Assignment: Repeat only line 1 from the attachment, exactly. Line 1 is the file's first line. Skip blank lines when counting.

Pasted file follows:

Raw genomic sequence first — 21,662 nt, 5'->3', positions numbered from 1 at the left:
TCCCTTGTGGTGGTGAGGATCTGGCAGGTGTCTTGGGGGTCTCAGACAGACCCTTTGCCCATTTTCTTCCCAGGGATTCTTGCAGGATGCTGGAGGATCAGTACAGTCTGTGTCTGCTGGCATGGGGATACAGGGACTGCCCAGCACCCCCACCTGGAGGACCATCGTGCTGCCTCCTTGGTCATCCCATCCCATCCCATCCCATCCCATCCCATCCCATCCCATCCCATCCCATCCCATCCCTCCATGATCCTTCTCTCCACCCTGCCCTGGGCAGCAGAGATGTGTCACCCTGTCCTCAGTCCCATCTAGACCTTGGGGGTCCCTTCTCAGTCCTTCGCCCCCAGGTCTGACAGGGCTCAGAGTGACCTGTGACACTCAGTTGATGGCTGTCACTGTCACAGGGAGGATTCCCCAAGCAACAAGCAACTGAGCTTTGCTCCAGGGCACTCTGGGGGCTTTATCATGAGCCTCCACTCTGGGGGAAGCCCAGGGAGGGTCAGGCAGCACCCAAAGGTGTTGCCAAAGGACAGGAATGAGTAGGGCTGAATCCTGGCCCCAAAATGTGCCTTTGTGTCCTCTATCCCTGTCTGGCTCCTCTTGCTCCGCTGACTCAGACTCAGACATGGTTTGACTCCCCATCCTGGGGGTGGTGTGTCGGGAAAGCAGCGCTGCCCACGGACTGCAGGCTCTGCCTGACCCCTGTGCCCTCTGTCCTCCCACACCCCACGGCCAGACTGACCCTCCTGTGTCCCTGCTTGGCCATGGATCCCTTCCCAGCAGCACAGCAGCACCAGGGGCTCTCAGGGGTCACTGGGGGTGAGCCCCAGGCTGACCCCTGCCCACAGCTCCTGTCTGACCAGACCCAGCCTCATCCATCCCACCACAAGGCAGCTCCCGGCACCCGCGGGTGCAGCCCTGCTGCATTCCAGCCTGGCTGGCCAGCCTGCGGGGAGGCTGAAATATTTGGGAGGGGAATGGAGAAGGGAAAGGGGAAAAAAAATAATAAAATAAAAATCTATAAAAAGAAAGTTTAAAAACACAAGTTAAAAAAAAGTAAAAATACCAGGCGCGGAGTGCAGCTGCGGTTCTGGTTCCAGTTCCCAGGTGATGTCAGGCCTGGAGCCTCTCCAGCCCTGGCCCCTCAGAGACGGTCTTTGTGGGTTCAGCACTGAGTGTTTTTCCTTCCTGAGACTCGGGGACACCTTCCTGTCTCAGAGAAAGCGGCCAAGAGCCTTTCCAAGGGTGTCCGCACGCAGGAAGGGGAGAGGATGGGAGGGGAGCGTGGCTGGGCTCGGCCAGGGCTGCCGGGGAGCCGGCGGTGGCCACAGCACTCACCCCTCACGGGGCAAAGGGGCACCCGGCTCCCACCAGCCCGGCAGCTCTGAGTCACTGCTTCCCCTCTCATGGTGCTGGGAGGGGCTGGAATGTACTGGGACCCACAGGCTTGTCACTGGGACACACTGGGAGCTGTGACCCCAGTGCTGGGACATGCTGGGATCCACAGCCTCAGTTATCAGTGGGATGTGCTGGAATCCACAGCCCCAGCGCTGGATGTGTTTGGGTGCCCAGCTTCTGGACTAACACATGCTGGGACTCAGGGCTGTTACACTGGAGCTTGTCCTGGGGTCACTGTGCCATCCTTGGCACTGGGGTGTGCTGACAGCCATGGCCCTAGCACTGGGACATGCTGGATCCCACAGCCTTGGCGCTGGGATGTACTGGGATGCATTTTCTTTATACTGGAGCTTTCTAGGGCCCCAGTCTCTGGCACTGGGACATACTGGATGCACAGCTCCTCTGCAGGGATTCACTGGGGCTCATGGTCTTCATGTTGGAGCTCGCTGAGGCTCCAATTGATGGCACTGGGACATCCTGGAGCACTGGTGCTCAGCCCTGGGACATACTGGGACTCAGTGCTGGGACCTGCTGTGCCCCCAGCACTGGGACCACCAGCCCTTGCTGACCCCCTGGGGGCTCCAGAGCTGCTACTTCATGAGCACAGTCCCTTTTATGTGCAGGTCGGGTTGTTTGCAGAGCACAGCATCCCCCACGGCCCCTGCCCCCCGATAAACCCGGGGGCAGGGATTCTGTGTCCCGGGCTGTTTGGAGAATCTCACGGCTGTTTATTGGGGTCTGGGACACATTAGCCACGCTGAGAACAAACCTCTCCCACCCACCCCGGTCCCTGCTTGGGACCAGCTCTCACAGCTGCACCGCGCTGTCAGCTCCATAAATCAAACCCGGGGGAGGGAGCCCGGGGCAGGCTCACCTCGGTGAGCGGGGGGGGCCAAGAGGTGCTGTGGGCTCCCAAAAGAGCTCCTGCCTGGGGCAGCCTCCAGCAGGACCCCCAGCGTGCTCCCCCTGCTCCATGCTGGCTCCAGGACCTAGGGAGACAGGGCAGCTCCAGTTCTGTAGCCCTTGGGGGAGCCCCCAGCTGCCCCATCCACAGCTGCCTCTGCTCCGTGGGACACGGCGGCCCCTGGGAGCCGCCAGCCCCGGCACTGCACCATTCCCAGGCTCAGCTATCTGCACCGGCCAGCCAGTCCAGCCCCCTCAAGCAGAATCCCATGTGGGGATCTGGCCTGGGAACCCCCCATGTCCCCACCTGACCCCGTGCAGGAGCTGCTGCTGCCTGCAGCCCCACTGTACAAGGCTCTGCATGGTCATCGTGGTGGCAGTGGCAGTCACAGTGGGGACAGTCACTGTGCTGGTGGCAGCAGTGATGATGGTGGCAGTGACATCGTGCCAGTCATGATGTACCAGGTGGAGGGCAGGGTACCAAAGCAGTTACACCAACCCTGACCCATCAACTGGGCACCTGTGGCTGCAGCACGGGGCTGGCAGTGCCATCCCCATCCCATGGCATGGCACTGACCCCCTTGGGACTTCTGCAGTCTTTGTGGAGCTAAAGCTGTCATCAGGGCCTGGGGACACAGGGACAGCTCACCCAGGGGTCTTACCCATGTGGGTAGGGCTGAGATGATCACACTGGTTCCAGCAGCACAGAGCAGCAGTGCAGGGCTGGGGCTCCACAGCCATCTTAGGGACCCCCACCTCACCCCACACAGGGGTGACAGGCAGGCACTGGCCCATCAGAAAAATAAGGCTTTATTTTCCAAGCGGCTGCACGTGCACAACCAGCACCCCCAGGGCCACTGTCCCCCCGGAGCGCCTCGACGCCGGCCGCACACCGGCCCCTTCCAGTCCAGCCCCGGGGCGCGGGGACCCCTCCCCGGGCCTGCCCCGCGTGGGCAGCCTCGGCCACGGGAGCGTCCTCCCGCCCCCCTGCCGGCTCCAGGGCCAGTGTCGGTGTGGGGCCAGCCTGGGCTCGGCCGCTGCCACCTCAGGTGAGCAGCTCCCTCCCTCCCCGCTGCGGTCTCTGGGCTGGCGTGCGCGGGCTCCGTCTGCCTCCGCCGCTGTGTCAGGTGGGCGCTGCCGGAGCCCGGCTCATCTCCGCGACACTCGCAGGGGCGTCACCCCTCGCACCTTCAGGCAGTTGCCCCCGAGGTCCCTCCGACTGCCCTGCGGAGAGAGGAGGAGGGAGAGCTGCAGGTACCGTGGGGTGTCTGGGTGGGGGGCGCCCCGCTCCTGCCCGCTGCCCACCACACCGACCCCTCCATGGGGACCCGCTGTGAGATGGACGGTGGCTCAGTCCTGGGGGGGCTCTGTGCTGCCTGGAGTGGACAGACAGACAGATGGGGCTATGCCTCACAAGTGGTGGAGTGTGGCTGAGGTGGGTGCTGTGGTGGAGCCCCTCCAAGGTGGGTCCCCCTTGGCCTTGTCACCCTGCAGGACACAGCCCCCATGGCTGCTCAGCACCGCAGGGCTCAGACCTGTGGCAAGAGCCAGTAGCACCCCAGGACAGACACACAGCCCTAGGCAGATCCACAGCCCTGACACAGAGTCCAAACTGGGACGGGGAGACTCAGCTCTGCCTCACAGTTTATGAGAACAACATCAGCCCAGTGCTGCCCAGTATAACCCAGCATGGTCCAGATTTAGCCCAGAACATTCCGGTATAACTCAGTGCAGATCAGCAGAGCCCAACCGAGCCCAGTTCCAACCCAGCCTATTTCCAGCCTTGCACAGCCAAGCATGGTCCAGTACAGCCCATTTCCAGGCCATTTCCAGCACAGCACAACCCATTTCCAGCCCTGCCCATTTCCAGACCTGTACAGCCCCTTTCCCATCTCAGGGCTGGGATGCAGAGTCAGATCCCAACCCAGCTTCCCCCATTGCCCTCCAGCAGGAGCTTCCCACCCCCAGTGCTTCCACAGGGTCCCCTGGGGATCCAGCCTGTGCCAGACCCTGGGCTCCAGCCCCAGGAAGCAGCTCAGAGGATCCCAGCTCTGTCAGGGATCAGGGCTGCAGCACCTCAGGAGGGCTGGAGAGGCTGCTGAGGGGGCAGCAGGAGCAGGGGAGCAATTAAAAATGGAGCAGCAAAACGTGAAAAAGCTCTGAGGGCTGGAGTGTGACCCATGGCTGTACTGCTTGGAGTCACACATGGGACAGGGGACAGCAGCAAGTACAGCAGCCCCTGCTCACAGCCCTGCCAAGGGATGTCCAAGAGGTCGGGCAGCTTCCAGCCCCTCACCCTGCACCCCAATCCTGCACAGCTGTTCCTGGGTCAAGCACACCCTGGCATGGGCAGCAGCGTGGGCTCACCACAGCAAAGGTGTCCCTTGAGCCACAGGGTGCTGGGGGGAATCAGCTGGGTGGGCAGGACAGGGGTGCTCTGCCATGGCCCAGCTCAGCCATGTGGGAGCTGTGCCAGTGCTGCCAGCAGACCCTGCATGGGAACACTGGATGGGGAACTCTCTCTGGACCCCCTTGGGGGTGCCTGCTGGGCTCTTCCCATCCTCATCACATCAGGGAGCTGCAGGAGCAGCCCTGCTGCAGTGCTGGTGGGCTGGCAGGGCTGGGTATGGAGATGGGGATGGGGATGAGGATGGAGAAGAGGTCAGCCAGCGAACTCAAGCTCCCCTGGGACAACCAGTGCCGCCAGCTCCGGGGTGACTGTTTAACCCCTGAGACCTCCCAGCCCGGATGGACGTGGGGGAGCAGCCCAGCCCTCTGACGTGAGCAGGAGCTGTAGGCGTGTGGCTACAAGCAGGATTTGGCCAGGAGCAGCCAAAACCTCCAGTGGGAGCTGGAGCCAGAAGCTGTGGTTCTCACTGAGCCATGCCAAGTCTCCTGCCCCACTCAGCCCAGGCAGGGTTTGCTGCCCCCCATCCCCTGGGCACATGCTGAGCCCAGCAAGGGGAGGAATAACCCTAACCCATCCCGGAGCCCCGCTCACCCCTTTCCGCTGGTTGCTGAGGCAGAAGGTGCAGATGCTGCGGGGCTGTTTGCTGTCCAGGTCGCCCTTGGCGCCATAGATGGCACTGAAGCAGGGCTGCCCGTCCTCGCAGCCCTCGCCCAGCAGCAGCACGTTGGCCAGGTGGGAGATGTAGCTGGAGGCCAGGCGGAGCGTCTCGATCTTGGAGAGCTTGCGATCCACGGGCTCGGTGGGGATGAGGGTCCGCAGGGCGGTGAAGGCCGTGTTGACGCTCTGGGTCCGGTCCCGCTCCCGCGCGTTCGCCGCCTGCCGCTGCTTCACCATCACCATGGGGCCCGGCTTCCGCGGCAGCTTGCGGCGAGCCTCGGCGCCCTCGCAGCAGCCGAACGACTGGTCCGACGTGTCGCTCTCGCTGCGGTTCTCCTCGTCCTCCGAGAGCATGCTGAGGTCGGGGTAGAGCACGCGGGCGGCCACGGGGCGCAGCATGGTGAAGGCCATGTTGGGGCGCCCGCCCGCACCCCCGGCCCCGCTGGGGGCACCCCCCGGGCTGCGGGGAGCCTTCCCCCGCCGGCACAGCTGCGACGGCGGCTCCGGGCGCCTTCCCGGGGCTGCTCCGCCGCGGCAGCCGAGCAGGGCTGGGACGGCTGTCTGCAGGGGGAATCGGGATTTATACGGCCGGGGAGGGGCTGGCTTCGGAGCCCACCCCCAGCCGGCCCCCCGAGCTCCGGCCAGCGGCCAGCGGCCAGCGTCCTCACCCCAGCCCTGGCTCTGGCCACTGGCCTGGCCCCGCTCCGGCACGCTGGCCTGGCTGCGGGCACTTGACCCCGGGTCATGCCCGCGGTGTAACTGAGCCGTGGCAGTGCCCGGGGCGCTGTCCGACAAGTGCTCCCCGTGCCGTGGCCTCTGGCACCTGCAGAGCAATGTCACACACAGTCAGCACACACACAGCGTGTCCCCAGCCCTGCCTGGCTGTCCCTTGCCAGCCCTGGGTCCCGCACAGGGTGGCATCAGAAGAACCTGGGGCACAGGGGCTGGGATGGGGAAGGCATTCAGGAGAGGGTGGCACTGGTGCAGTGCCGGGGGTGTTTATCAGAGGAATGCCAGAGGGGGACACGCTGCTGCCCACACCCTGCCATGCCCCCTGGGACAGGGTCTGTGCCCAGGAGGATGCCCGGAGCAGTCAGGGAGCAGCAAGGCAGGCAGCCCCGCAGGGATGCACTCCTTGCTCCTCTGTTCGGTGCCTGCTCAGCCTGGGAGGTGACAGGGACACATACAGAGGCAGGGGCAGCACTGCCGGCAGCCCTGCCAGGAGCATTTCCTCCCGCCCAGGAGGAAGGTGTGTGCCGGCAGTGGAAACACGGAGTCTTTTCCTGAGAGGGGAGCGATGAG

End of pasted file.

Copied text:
Raw genomic sequence first — 21,662 nt, 5'->3', positions numbered from 1 at the left: